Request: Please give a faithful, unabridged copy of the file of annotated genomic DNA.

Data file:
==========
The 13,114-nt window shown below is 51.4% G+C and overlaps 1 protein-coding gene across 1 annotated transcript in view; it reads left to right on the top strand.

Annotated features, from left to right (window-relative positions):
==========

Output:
The 13,114-nt window shown below is 51.4% G+C and overlaps 1 protein-coding gene across 1 annotated transcript in view; it reads left to right on the top strand.

Annotated features, from left to right (window-relative positions):